Tags

, , , , , , ,

And another piece of writing has been published in the Food& Home Entertaining magazine: this time about my memories of bread baking days in my maternal grandparents’ kitchen: here it is.

Baking bread.

The oven door on my new stove opens and shuts the way an expensive German car’s door does: quietly, solidly, slowing down a little just before it settles, almost imperceptibly, into the frame. I knew I had to bake bread in this oven.

I am not a baker, unlike my mother’s mother, who turned out date loaves and oblong pound cakes at what seemed like the drop of a hat. They lined her Formica table on some Saturday mornings, ready for the Church bazaar in the afternoon. I used to wake up to the hot smell of an oven, and that dense sweet smell dates give off, when my sister and I slept over on the occasional weekend: we lived in a neighbouring town.

There is where I learnt about baking: in the modest kitchen of my gran’s. I remember the just baked, heavy white loaves turned out onto cooling racks, their dark brown tops shiny with a sugar syrup glaze scantily brushed on, 5 minutes before the loaves were taken out. I used to dibs the crust, as soon as I saw my gran start assembling the ingredients: flour from a red and white striped tin in her larder, sugar from a wide ridged glass jar, and a chunk of seemingly chewy beige yeast, unwrapped from its dark blue foil. I gagged when I first smelled it, but came to love that faintly sour, fermented fragrance which hung heavily in that kitchen on a bread-baking day.

My grandfather was the prime bread dough kneader. He towered over the table, stooping into the ball of dough formed by his fists on the floured surface. Soon, the sticky chunk of dough turned shiny and taut, but still my grandfather would rhythmically pull and pound at it, until he was satisfied with the texture. The ball of dough was left in a wide, cream coloured enamelled bowl with a pale, green rim. My gran smeared the dough with melted butter and covered it with bleached flour bags she kept for exactly this purpose. In her kitchen, warm from an always-on coal stove, it doubled quickly, and my grandmother would do the second round of kneading herself. I loved the way the dough collapsed again, with an audible whoosh as she punched it down until it was very elastic and smooth. Only then did it go into the lined up loaf tins. I remember greasing the pans with her hand churned butter, using the wax paper it was wrapped in.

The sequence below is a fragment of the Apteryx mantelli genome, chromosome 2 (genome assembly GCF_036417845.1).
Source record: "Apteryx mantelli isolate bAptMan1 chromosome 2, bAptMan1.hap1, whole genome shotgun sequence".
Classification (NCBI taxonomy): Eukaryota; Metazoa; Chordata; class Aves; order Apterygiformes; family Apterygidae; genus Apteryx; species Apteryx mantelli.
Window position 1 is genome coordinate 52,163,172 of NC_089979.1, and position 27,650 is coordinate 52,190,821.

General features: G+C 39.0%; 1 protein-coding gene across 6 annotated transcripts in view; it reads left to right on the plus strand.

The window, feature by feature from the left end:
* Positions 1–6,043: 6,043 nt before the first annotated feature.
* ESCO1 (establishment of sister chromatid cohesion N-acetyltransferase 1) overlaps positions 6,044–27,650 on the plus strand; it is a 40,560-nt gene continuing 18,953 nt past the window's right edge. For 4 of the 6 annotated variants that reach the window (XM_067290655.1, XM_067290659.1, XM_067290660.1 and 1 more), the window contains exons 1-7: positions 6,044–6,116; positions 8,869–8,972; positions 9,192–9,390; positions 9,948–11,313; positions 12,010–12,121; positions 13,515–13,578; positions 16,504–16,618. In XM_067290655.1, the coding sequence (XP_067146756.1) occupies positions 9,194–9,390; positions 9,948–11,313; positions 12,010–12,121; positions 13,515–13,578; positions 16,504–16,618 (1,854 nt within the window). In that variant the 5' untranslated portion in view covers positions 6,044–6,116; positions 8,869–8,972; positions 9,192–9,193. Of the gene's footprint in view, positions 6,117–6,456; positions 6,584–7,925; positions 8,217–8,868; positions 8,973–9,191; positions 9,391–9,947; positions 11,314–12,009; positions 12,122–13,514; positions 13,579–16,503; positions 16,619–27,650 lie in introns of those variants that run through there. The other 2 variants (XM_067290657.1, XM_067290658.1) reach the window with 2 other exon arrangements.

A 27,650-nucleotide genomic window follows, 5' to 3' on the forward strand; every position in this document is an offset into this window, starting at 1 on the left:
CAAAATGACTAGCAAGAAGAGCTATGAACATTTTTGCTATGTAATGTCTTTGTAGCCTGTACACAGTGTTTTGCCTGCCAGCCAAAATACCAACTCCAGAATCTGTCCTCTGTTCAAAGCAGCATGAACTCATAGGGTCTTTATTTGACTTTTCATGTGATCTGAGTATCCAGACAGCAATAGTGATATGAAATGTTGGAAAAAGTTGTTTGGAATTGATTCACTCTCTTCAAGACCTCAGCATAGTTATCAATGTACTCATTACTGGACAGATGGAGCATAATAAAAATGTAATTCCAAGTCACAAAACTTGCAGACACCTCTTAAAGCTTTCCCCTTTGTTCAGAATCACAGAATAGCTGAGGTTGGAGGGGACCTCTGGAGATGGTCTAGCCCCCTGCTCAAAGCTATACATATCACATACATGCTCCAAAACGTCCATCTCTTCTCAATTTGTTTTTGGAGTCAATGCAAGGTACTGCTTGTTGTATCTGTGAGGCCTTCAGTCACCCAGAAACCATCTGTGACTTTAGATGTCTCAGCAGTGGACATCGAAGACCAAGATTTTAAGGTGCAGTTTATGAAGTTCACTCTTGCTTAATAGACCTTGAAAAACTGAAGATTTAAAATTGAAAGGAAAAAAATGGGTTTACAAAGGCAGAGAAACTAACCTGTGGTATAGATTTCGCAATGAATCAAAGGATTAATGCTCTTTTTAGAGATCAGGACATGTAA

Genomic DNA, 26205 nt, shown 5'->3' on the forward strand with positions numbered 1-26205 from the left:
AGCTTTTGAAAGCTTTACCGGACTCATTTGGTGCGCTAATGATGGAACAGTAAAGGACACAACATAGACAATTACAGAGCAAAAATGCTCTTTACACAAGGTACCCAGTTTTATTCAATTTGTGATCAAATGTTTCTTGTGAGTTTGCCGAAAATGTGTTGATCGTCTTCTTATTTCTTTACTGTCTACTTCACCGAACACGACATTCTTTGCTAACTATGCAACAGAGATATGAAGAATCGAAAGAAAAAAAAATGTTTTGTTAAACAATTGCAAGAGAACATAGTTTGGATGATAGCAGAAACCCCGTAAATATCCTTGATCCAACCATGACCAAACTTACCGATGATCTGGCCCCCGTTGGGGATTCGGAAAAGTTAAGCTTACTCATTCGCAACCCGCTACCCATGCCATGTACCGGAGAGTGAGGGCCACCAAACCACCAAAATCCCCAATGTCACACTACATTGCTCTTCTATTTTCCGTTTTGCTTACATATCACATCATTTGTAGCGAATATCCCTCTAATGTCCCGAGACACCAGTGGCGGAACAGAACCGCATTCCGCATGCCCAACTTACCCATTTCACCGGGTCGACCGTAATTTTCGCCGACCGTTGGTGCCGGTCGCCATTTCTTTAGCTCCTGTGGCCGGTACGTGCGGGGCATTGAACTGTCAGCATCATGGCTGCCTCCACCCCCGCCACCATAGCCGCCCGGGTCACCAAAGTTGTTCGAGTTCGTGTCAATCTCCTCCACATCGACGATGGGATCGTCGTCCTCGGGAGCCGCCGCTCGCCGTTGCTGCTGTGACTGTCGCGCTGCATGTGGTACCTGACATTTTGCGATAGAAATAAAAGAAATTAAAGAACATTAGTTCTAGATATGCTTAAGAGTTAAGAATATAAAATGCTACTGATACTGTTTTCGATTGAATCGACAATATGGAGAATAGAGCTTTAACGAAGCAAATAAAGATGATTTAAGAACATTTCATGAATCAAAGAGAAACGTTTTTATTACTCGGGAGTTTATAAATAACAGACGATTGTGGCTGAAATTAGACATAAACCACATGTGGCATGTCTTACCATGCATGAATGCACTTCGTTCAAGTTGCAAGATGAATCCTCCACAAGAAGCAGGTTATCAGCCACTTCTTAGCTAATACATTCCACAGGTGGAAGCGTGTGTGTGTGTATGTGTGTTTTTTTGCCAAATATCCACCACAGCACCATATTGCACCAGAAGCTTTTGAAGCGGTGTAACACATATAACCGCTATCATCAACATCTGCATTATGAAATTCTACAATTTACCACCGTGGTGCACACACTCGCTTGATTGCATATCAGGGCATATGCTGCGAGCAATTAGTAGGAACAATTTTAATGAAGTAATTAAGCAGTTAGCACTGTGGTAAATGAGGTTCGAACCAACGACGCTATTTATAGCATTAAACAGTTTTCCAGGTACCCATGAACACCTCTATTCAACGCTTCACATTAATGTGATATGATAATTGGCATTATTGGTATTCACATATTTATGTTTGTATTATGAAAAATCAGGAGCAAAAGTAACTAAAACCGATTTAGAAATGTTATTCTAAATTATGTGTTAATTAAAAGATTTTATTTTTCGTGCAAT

It took an hour for the bread to rise, and another hour to bake the loaves in the oven of the coal stove. The whole house was soon redolent with that incredibly evocative smell of yeast and flour being transformed as if by magic: an ancient alchemy repeated timelessly all over the world since the first yeasted bread was ever baked.

I don’t have that recipe, but I’m sure that hers was no different to any I can Google these days. But being slightly more health conscious, I prefer a nutty, fibre filled slice of bread. In my quest to find a good recipe I remembered a recipe from one of my mother’s cookbooks. It does not require any kneading, just mixing with a sturdy wooden spoon after the yeast mixture is added to the dry ingredients. Yesterday I found it, at the back of the cookbook now on my kitchen bookshelf. And two and a half hours later I had two wonderfully dense seeded loaves cooling on my kitchen counter, my house smelling a little like my gran’s, and that first buttery bite into the crust, exactly as satisfying as I remember it from long ago.

Here is the recipe, with some modifications:

20ml brown sugar(4tsp)

1l warm water(4 cups)

10ml active dried yeast(2 tsp)

1,75l Nutty Wheat flour (7cups)

20ml salt(4 tsp)

190ml sunflower seeds(3/4 cup) *

Dissolve the sugar in the warm water. Sprinkle the yeast on top of one cup of this mixture, and leave in a warm place to start bubbling. Then mix all the ingredients together with a wooden spoon, the texture needs to be that of a sticky, stiff dough.

Spoon into 2 small, or one large greased bread pan, cover with a clean cloth, and let rise for an hour in a warm place, until almost doubled in size. Bake in preheated oven at 200degC for 45-60 minutes.

* I replace this with Nature Choice Miracle seed mix or similar, and add a big handful of pumpkin seeds, and I sprinkle sesame seeds on top of the dough before baking.

This bread does not rise very much during baking: it remains dense and deliciously nutty, and needs to be had in a day, else the crust turns quite hard.

IMG_7698

Advertisements